This  behavior  makes  it  possible  for  the  qlc module to do some optimizations without
       affecting the meaning of a query. For example, when testing some position of a  table  and
       one  or more constants for equality, only the objects with equal values are candidates for
       further evaluation. The other objects are guaranteed to make the filter return false , but
       never fail. The (small) set of candidate objects can often be found by looking up some key
       values of the table or by traversing the table using a match specification. It  is  neces-
       sary  to  place	the  guard filters immediately after the table's generator, otherwise the
       candidate objects will not be restricted to a small set. The reason is that  objects  that
       could make the query evaluation fail must not be excluded by looking up a key or running a
       match specification.

       The qlc module supports fast join of two query handles. Fast  join  is  possible  if  some
       position  P1 of one query handler and some position P2 of another query handler are tested
       for equality. Two fast join methods have been implemented:

	 * Lookup join traverses all objects of one query handle and finds objects of  the  other
	   handle (a QLC table) such that the values at P1 and P2 match or compare equal. The qlc
	   module does not create any indices but looks up values using the key position and  the
	   indexed positions of the QLC table.

	 * Merge join sorts the objects of each query handle if necessary and filters out objects
	   where the values at P1 and P2 do not compare equal. If there are many objects with the
	   same value of P2 a temporary file will be used for the equivalence classes.

       The  qlc  module  warns at compile time if a QLC combines query handles in such a way that
       more than one join is possible. In other words, there is no query planner that can  choose
       a  good order between possible join operations. It is up to the user to order the joins by
       introducing query handles.

       The join is to be expressed as a guard filter. The filter must be placed immediately after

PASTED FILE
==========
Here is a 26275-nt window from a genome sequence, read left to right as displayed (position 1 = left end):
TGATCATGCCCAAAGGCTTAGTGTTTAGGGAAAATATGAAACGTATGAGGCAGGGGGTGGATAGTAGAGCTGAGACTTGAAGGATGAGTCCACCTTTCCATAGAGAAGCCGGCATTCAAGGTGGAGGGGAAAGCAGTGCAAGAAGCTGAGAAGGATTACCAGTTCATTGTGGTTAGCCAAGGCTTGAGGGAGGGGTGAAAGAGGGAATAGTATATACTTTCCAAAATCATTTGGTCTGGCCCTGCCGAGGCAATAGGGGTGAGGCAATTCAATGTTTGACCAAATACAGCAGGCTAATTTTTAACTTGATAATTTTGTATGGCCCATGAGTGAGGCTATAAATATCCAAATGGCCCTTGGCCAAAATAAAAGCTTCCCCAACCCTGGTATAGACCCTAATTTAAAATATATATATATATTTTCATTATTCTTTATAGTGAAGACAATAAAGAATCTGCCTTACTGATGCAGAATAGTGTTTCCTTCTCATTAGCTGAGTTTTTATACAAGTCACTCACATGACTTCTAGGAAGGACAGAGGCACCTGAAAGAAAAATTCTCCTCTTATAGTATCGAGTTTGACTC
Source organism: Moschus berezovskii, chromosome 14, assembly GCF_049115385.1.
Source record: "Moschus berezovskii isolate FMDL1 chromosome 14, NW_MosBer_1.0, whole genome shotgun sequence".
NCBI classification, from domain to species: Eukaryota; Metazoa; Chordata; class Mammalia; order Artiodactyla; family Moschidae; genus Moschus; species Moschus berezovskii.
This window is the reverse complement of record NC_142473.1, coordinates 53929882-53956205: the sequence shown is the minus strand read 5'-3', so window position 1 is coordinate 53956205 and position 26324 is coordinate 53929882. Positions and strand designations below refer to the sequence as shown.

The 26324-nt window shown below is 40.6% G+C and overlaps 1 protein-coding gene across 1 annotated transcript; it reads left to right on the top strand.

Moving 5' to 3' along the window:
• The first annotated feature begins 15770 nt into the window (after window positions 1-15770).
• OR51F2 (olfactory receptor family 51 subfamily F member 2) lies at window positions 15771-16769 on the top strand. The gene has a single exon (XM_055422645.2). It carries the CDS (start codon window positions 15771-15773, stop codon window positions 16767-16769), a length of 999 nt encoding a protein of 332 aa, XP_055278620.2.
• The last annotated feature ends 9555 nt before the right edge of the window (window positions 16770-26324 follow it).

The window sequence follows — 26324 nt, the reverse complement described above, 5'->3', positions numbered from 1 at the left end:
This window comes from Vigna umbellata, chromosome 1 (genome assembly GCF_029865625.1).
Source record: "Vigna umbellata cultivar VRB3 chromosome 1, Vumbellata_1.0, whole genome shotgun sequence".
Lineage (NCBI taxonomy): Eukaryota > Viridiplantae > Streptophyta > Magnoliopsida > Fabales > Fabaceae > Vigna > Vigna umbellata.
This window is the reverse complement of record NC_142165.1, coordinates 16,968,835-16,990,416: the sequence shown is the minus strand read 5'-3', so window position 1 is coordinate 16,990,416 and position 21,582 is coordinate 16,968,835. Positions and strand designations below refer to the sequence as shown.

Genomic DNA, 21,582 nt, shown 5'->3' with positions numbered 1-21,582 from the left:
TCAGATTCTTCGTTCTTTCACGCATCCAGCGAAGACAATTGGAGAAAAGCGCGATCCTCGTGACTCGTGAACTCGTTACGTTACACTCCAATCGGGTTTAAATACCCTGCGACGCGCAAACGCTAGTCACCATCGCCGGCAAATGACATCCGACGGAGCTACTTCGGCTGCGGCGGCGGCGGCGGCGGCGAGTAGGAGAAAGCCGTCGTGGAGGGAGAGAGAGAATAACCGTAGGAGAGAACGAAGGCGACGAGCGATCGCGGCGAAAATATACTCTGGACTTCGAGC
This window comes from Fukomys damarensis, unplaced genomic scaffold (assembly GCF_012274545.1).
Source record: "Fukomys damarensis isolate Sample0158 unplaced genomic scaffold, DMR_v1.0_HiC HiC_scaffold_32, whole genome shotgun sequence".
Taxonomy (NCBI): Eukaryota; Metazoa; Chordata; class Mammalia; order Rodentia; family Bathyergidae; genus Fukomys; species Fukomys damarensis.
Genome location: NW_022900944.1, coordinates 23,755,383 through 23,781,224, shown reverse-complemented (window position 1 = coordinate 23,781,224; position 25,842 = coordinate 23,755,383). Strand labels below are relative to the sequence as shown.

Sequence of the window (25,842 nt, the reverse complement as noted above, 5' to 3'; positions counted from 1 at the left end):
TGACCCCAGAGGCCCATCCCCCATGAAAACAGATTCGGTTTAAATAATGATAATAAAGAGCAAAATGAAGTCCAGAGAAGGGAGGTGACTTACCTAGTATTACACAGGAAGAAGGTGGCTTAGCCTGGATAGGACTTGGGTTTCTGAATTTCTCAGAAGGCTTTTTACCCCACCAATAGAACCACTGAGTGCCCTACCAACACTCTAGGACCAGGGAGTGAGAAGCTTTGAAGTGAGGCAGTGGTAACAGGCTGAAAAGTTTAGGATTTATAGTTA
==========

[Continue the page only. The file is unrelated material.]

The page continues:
the  two  joined generators, possibly after guard filters that use variables from no other
       generators but the two joined generators. The qlc module inspects the operands of =:=/2	,
       ==/2  ,	is_record/2  ,	element/2  ,  and  logical operators ( and/2 , or/2 , andalso/2 ,
       orelse/2 , xor/2 ) when determining which joins to consider.

       The following options are accepted by cursor/2 , eval/2 , fold/4 , and info/2 :

	 * {cache_all, Cache} where Cache is equal to ets or list adds a {cache, Cache} option to
	   every list expression of the query except tables and lists. Default is {cache_all, no}
	   . The option cache_all is equivalent to {cache_all, ets} .

	 * {max_list_size, MaxListSize} where MaxListSize is the size in bytes of  terms  on  the
	   external  format. If the accumulated size of collected objects exceeds MaxListSize the
	   objects are written onto a temporary file. This option is used by  the  {cache,  list}
	   option as well as by the merge join method. Default is 512*1024 bytes.

	 * {tmpdir_usage,  TmpFileUsage}  determines the action taken when qlc is about to create
	   temporary files on the directory set by the tmpdir option. If the value is not_allowed
	   an  error  tuple is returned, otherwise temporary files are created as needed. Default
	   is allowed which means that no further action is taken. The values  info_msg  ,  warn-
	   ing_msg , and error_msg mean that the function with the corresponding name in the mod-
	   ule error_logger is called for printing some information (currently the stacktrace).

	 * {tmpdir, TempDirectory} sets the directory used by merge join for temporary files  and